Skip to content

Cowboy

July 3, 2009

When I was a little girl, I wanted to be a cowboy when I grew up.

Not a cowgirl like Calamity Jane, a proper cowboy.  This was not a fashion statement, although I did love my little faux leather waistcoat and my star-shaped sheriff’s badge. I also loved quick-draw shooting all of the neighbourhood cats and assorted other roaming creatures, which was always followed by blowing smoke away from the end of my pistol before replacing it smartly in its holster that hung jauntily at my hip.  A quick getaway from the baddies was always possible on my trusty steed, the bright orange palomino space hopper that was such a brilliant all-terrain mode of transport.

And strangely enough, in my garden, just like in all of the cowboy films that I was actually allowed to watch, the sun was always shining.

Those were the days, and I know I’m not the first to drift off into a whimsical reverie of times past, remembering the long, hot endless summers of an English childhood.  Why did they last so long, stretching far into the future with no end in sight?

I remember one summer we had a plague of ladybirds.  They were everywhere.  I collected as many as I could find and put them into a matchbox just to see how long it would take to fill it.  Job done within half an hour.  Some time later we had the greenfly invasion but these silent pests were a little creepy and covered everything in the garden.  If I’m not mistaken, ladybirds are partial to greenfly dinners so perhaps I have remembered them in the wrong order.  Maybe the ladybirds came after, not before, as a result of the bountiful food supply.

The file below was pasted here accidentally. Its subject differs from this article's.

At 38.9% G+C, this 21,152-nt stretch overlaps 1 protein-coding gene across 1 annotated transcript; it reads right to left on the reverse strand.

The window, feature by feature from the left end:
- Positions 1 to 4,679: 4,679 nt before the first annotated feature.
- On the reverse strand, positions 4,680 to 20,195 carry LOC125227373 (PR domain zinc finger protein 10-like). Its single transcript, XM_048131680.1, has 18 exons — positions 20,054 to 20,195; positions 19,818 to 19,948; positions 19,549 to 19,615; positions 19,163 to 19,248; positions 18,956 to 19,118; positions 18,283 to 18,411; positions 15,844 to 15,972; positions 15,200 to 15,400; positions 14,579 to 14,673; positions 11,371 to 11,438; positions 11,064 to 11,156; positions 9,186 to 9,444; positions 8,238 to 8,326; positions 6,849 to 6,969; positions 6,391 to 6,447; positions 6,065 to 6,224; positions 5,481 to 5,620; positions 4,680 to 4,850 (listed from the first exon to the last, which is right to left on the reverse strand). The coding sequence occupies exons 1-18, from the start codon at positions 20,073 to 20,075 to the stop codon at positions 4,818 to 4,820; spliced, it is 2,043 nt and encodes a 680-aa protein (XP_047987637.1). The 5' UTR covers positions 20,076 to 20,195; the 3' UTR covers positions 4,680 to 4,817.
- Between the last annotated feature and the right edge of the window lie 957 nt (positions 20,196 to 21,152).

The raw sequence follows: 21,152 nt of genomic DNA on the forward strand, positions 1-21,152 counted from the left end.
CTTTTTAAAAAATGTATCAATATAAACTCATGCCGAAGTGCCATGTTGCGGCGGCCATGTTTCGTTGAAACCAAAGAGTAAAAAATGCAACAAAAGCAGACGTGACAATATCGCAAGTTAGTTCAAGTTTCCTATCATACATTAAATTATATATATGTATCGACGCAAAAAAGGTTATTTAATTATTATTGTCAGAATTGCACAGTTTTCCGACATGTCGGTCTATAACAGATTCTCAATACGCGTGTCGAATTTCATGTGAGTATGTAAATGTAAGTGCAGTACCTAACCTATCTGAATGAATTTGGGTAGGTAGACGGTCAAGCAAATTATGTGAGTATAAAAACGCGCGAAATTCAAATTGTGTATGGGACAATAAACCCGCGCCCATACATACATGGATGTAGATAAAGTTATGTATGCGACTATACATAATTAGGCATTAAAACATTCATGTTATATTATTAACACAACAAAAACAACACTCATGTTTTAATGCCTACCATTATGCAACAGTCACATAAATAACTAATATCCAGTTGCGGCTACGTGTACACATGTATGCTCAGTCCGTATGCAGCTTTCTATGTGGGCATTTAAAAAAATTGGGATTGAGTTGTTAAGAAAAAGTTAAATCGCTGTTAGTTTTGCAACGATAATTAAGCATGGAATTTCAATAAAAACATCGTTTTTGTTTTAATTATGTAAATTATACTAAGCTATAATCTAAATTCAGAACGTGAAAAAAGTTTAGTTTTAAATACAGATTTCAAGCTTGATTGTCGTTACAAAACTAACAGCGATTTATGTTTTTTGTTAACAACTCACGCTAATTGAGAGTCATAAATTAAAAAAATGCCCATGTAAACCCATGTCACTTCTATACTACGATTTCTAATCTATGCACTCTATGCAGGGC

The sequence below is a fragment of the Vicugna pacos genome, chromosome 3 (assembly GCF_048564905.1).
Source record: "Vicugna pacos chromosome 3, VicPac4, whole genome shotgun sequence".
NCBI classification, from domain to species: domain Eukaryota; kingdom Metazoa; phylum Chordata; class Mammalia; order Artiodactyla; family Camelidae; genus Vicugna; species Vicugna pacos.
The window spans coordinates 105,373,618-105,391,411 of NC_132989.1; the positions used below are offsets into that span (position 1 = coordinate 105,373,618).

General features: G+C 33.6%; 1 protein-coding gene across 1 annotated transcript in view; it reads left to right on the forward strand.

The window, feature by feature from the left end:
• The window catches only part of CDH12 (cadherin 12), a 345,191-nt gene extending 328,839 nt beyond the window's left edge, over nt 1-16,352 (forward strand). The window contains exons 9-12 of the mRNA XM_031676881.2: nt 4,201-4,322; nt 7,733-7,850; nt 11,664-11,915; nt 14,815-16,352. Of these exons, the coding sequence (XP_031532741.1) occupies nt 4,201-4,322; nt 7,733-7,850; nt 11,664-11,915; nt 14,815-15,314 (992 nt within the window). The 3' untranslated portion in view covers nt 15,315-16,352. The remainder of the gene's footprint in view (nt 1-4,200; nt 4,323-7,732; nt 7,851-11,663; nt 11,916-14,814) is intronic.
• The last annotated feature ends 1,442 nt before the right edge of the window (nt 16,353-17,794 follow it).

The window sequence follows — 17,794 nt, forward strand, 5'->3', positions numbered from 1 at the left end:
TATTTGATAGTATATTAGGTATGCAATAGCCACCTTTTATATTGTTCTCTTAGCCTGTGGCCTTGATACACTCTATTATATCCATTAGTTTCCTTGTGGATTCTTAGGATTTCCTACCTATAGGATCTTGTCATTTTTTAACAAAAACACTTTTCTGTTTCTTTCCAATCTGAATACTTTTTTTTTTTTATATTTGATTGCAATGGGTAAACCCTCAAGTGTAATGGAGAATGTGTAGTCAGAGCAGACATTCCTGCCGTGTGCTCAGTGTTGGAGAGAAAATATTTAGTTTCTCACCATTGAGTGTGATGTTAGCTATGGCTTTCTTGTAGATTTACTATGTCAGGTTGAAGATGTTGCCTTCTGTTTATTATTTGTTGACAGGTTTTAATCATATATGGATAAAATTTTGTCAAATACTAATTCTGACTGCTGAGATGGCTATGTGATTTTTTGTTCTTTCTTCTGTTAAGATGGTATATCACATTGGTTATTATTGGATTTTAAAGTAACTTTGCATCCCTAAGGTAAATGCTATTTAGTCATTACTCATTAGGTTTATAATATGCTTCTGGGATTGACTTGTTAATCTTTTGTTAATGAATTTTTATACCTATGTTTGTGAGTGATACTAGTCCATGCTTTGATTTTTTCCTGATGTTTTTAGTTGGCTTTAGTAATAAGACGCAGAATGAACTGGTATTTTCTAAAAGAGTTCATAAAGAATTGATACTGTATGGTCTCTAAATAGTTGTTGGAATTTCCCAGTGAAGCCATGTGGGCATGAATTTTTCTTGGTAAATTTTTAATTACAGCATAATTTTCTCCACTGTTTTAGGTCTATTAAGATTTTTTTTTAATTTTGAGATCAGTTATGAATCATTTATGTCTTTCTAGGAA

Since we’ve been Dutchside (12 years now) there have been at least two infestations of chunky, slightly chavvy-looking spiders that sit boldly in the middle of their huge webs, usually slung between two far-flung bushes, daring you to walk past them.  These boys are definitely not the spindly, slightly drunken-auntie looking arachnids that wobble about on their ridiculously long hairy legs with knobbly knees.  No, these are the mildly threatening type that are a little rough around the edges and wouldn’t think twice about sucking the living juices out of your children if they could just bundle them up in their sticky web threads quickly enough.  I digress…